Impact: The Number One Fundamental

The Impact Position

Cure many other common faults and leave your student’s uniqueness by showing them the proper impact.

Have you ever wondered while working with your students, “How in the world did they ever get into that position?”  Well, if you have, I recommend that you ask he or she to show you what impact position is to them.  I have found that a majority, I mean almost 99% of all golfers, would not even come close to the proper impact position.  Their ideas would range from showing impact as address, to really not knowing the position at all.  It becomes worse when a student is asked to show a motion from the top of the swing down to the ball and then stop abruptly at impact. Half the time the club would not even be on the ground behind the ball.  Therefore, if the student is unable to even show impact when he tries to make a golf swing, most likely he will make a motion that is incorrect based on a feel of what he thinks is the impact position. 

Impact position is the moment of truth.  It is what will send the ball in the appropriate direction with its relative height and distance based on club selection.  Mr. Ben Hogan always said, “If you have control of your trajectory, you have control of you swing.”  If that is true, we must be able to show our students the correct impact position. Showing the student the proper impact literally means posing in the position.  In turn, with training the student must be able to demonstrate the proper impact position to succeed in consistency. 

The key to impact is being able to show your students the shift from address to impact.  The shift works like this.  From address, push your hands forward and higher so the shaft starts to become more perpendicular to the ground with the toe of the clubface turning closed or in with the ball centered in the sweet spot.  The sensation or feel of this would be a closing clubface while the hands push forward and away from the body without the clubface moving forward at all.  Again, the movement from address to impact consists of these four elements:

  1. Hands are leading.
  2. Shaft becomes more vertical.
  3. Clubface closes as the shift occurs.
  4. Clubface remains positioned behind the ball in the sweet spot.

Again, these are only stagnant positions shown from address to impact.  After your students can see and produce this correct action ask them to swing to the top and come back down to the proper impact and stop. With practice, the student will be able to perform this at a fairly good pace.  As an instructor, you will find that some of their pervious flaws in the golf swing will not be apparent.   The golfer has adjusted to the correct impact position which changes the entire motion of the golf swing.  Now that their impact is correct, their individuality and uniqueness would come forth with changes to suit the impact position that produces the correct ball flight.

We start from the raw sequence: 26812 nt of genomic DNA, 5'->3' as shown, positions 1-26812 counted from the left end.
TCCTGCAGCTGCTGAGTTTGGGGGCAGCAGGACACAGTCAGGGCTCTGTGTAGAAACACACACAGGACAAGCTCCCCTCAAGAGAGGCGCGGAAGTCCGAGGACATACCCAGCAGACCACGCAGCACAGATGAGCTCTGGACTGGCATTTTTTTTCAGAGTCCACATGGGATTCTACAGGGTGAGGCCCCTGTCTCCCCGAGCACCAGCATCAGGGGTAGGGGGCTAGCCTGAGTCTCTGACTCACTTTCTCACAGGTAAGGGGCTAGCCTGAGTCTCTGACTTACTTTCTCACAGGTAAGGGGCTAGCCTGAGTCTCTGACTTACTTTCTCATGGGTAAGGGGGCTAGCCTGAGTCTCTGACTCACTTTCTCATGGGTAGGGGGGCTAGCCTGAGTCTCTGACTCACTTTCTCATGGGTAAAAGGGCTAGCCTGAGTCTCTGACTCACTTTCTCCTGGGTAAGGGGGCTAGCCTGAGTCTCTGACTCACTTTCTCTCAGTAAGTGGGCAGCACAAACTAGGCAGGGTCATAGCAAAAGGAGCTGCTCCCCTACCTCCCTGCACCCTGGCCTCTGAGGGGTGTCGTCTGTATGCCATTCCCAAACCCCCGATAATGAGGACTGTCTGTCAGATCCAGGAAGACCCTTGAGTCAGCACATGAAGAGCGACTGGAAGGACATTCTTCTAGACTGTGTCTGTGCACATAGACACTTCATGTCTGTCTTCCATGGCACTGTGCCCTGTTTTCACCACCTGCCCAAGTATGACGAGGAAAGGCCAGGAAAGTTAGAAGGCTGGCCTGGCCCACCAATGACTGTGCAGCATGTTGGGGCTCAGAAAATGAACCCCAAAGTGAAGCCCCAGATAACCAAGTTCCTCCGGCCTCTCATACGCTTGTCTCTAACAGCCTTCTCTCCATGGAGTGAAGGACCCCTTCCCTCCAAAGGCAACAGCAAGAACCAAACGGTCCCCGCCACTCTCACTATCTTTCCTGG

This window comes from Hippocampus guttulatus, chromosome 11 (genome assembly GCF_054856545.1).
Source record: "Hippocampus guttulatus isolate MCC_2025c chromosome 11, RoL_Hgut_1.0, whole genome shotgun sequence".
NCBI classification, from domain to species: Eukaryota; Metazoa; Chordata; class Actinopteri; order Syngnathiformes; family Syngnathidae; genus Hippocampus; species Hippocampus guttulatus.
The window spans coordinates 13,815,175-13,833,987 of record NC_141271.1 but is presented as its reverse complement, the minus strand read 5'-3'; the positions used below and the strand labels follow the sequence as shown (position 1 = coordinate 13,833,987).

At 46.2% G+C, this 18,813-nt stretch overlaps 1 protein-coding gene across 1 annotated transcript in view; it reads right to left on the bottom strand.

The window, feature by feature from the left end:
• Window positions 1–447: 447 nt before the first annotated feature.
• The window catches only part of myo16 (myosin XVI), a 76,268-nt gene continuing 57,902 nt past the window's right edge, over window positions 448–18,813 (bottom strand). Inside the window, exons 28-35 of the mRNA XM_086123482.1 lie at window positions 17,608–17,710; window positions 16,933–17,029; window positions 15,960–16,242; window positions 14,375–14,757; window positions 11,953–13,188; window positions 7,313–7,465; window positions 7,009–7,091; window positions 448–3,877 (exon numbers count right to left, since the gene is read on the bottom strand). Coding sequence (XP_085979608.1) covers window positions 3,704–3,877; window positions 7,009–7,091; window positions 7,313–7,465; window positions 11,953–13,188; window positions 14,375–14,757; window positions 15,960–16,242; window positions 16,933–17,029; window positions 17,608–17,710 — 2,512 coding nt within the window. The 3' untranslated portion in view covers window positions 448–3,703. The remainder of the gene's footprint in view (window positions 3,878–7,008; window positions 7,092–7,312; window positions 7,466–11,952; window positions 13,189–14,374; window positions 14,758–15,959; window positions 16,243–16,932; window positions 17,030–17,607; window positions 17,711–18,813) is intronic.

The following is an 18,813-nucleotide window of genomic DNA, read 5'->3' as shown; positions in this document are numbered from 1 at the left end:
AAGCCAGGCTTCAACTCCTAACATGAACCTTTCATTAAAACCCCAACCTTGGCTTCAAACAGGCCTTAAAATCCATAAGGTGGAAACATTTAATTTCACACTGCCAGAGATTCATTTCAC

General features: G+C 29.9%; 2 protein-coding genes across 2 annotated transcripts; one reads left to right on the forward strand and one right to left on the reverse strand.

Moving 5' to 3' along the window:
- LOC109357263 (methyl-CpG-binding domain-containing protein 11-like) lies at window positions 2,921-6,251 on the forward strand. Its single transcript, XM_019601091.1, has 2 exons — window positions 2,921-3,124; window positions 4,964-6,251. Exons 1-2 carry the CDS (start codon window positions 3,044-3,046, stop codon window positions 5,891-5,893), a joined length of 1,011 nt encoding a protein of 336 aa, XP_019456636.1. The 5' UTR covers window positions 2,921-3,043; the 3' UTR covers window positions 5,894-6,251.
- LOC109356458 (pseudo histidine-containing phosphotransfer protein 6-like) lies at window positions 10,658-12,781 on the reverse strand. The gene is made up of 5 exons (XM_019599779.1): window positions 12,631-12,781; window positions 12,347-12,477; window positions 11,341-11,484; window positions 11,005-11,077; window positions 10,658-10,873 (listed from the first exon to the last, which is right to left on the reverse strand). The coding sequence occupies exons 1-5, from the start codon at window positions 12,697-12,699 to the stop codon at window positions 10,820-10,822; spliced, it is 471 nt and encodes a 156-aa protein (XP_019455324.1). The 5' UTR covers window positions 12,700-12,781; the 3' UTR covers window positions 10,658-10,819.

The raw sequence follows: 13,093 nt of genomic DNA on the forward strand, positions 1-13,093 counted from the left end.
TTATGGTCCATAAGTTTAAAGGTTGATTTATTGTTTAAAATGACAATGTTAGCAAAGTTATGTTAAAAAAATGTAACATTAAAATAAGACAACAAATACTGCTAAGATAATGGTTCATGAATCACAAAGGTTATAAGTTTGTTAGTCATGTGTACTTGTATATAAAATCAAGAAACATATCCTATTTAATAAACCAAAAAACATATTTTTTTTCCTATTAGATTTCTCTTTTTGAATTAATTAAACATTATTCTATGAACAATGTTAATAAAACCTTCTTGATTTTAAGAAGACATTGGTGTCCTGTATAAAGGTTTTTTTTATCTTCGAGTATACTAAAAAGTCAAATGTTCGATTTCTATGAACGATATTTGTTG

Here are some common faults of the full swing that could change automatically because the student knows the proper impact.  Take for example “coming over the top.”  The club shaft will learn to release from behind and underneath the hands, not outside them.  Because he or she trusts the clubface will be square at impact, the student will have no intention of throwing the club head outside the line, but rather working on plane into the vertical shaft position at impact.  Another fault is not being able to tuck the back elbow in on the downswing.  With the shaft moved to a more vertical impact position, the elbow will always appear in and under from the back view.  This shows that the back elbow is a product of the shaft position, not a position trying to be created by the student.  Visualize it like this.  A shaft too low or angled more horizontal to the ground with the back elbow into the side creates the illusion that the elbow is out and over the shaft line.  Basically the hands are too low at impact.  One final fault is lifting up at the point of contact resulting in the dreaded “skull” or “top”.  This occurs as the golfer feels he or she has to get the ball in the air.  This feel often causes the lead wrist to cup at impact.  This in effect shortens the radius of the arch and starts moving the club head upwards and away from contacting the ball. With the hands leading at impact, the student is able to feel the hands staying in the hitting area, keeping his body in the shot longer.  Also, because the shaft becomes more vertical at impact, the uncocking of the wrist will be downwards, striking the ball on a descent which will get the ball airborne. 

As an instructor for many years, I have learned to appreciate the many different and unique swings that manage to hit the little white ball in a consistent fashion.  From Nick Faldo to Fred Couples or Jim Furyk to Tiger Woods, their personalities are apparent in their swings.  Try to keep your students individuality by letting their feels adapt to the correct impact position.  Then they might just hit that little white ball like the pros. 


1998 National PGA Magazine

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